In 1999, Congress passed the Gramm-Leach-Bliley Act, also known as the Financial Modernization Act of 1999. This act applied new privacy rules to financial institutions, designed to ensure the safety of customers' private information.
Primarily, the act applies to banks, credit unions, lenders, etc. However, it also applies to any organization that regularly handles financial information. Given most students need loans to afford school, the GLBA also applies to higher education.
In 2020, GLBA compliance is more important than ever.
The Gramm-Leach-Bliley Act requires financial institutions to have specific security measures in place and to document how they protect financial information and with whom they share it. Customers have the right to opt-out of having any data shared with third parties. You have to have a written security plan. Compliance with the GLBA benefits institutions and their customers, helping institutions secure financial information and avoid potentially costly data breaches.
Non-compliance can also cause institutions to face fines of $100,000 per violation, and specific individuals responsible can be imprisoned for up to 5 years. The GLBA contains two key elements, the GLBA privacy rule and the GLBA safeguards rule.
The GLBA privacy rule is one of the two core requirements institutions must follow. It requires institutions to provide each customer with a privacy notice at the time the relationship is established and annually thereafter. This notice must include what information they collect, how it is shared and used, how it is protected, and how they can opt out of their information being shared with other parties.
Essentially this means that a privacy notice must be sent to all new students at the time they apply for financial aid and every year until graduation (at which point it becomes the responsibility of the lender). The privacy notice should be clearly readable and should be reviewed with the institution’s legal authority.
The second core requirement is the safeguards rule. The safeguards rule requires multiple elements. The first is that the institution must have a written information security plan. Additionally, the institution must do a risk assessment on each department that handles private information, and develop and test controls to address any deficiencies found in the risk assessment. The plan must be updated if there are any changes. For most institutions, acquiring a program from a third-party vendor is the best course of action.
The increasing importance of GLBA compliance stems primarily from the sheer amount of money handled by a modern university. There are other reasons, though. Data breaches and cybersecurity incidents cannot be swept under the rug in today's landscape of transparency and rapid communication.
The final reason is that institutions are going to be facing audits. The Office of Management and Budget issued required audit requirements related to GLBA in July, 2019. These guidelines apply to non-federal entities that expend $750,000 or more in federal funds (such as federal student loans and Pell grants) in a year. Smaller community colleges may not be affected, but larger institutions can easily hit this limit and come under the audit. While institutions are already required to follow the GLBA safeguards rule to get Title IV funding, the audit may come as a shock to many, and the findings may be made public. This might affect the willingness of students and families to consider your university.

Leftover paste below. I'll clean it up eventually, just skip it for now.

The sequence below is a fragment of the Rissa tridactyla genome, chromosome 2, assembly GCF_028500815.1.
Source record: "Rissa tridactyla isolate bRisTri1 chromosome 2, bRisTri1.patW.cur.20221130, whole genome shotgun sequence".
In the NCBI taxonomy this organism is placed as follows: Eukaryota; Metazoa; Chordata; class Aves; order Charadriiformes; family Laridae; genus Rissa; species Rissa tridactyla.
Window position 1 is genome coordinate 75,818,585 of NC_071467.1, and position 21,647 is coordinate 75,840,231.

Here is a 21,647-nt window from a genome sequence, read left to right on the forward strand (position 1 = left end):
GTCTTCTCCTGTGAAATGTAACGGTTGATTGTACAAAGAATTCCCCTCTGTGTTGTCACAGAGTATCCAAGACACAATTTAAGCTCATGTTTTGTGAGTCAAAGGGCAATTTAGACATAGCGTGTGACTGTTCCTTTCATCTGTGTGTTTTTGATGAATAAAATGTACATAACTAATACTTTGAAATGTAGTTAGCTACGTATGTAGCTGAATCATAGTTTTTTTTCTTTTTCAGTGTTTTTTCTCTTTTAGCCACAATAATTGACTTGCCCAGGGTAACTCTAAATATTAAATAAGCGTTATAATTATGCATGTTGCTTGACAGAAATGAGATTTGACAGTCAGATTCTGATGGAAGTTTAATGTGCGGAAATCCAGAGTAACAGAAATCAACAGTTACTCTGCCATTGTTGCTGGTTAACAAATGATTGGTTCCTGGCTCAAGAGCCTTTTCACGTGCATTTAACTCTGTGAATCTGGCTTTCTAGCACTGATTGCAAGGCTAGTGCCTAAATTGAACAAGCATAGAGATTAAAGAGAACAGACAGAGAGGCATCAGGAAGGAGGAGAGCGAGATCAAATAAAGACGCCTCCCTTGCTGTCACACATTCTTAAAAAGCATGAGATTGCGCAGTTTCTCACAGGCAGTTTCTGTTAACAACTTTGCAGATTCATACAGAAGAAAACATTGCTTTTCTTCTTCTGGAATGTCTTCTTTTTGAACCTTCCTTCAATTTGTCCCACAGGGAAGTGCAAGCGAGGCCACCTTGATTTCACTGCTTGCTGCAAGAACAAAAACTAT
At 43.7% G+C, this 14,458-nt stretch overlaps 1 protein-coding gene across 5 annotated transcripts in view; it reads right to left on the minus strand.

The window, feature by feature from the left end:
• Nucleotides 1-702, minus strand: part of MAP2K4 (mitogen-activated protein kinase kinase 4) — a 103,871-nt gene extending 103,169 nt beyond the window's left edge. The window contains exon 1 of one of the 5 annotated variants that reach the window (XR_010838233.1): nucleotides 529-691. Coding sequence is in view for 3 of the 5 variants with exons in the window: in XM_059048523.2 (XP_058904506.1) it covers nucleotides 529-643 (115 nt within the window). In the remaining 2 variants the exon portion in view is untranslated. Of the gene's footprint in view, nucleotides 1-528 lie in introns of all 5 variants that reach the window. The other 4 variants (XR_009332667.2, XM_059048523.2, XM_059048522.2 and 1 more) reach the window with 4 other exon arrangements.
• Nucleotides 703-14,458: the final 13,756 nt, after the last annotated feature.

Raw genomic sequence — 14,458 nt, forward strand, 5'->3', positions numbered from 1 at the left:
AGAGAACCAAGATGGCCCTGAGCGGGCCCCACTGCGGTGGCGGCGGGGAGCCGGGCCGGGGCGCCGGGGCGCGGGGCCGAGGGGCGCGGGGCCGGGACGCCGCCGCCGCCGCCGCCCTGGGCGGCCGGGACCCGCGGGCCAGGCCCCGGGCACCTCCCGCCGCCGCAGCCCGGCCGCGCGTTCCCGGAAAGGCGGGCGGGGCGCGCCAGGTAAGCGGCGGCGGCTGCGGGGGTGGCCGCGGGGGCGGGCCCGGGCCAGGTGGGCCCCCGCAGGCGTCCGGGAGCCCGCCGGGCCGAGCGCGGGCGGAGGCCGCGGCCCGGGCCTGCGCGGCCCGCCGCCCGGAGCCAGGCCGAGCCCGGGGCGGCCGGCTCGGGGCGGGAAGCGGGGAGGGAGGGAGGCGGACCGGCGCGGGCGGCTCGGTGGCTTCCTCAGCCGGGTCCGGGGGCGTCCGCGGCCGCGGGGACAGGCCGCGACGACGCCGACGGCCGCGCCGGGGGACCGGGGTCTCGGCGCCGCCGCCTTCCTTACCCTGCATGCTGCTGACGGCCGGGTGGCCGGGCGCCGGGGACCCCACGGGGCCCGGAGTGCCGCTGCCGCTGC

Even if the requirements don't apply to you, they make a good set of guidelines to ensure cybersecurity for your students and their families, and thus avoid a data breach that could be embarrassing, put your students at risk, and affect future enrollment.
You need to follow best practices, which include:
As many institutions do not have the internal knowledge of cyber security, seeking out expert GLBA compliance services for higher education is often the answer.
The compliance requirements for GLBA include:
The first three of these started to be included in the planned audits of institutions starting in the fiscal year ending June 30, 2019, whilst the second three may well be added moving forward. With the high penalties for non-compliance, it's vital that all colleges and universities have a proper GLBA compliance program in place. Even if the audit will not be conducted at your institution, meeting these standards will help to prevent a data breach that can affect your reputation and student enrollment, as well as the generosity of your alumni giving
Because of this, Colleges and Universities should seek expert help to ensure that they are compliant with the law and providing the highest levels of privacy for their students and their families. If you are looking for assistance in GLBA compliance, contact GreyCastle Security today. We have the experience and expertise you need to ensure that you do not become the next victim of a high-profile data breach.
Not sure how to get started? Click below to watch our webinar, "How to Prepare and Ace Your GLBA Audit." This webinar will explore exactly what the GLBA requirements are, what the auditors are looking for and provide documentation examples to show an organized, deliberate and well-planned response.